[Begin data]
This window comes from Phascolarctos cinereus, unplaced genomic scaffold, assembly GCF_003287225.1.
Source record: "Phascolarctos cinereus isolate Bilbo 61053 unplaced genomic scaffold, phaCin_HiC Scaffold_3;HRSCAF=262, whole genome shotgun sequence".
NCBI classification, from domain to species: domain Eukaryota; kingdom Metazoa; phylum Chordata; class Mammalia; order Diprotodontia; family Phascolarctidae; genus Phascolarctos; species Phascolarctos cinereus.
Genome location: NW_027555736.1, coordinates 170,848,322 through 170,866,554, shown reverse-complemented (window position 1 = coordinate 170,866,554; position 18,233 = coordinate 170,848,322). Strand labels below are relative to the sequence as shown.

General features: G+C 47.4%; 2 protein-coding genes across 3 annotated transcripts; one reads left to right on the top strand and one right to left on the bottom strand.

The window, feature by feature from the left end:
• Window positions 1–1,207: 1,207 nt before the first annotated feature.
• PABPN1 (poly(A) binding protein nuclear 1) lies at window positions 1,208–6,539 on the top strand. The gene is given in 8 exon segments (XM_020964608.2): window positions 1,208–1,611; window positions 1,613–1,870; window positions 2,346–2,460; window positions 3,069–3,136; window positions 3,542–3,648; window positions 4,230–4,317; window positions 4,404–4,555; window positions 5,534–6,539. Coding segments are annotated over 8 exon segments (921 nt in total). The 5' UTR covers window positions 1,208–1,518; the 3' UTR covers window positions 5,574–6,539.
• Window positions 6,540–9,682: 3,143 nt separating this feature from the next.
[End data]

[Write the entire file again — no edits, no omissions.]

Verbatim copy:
This window comes from Phascolarctos cinereus, unplaced genomic scaffold, assembly GCF_003287225.1.
Source record: "Phascolarctos cinereus isolate Bilbo 61053 unplaced genomic scaffold, phaCin_HiC Scaffold_3;HRSCAF=262, whole genome shotgun sequence".
NCBI classification, from domain to species: domain Eukaryota; kingdom Metazoa; phylum Chordata; class Mammalia; order Diprotodontia; family Phascolarctidae; genus Phascolarctos; species Phascolarctos cinereus.
Genome location: NW_027555736.1, coordinates 170,848,322 through 170,866,554, shown reverse-complemented (window position 1 = coordinate 170,866,554; position 18,233 = coordinate 170,848,322). Strand labels below are relative to the sequence as shown.

General features: G+C 47.4%; 2 protein-coding genes across 3 annotated transcripts; one reads left to right on the top strand and one right to left on the bottom strand.

The window, feature by feature from the left end:
• Window positions 1–1,207: 1,207 nt before the first annotated feature.
• PABPN1 (poly(A) binding protein nuclear 1) lies at window positions 1,208–6,539 on the top strand. The gene is given in 8 exon segments (XM_020964608.2): window positions 1,208–1,611; window positions 1,613–1,870; window positions 2,346–2,460; window positions 3,069–3,136; window positions 3,542–3,648; window positions 4,230–4,317; window positions 4,404–4,555; window positions 5,534–6,539. Coding segments are annotated over 8 exon segments (921 nt in total). The 5' UTR covers window positions 1,208–1,518; the 3' UTR covers window positions 5,574–6,539.
• Window positions 6,540–9,682: 3,143 nt separating this feature from the next.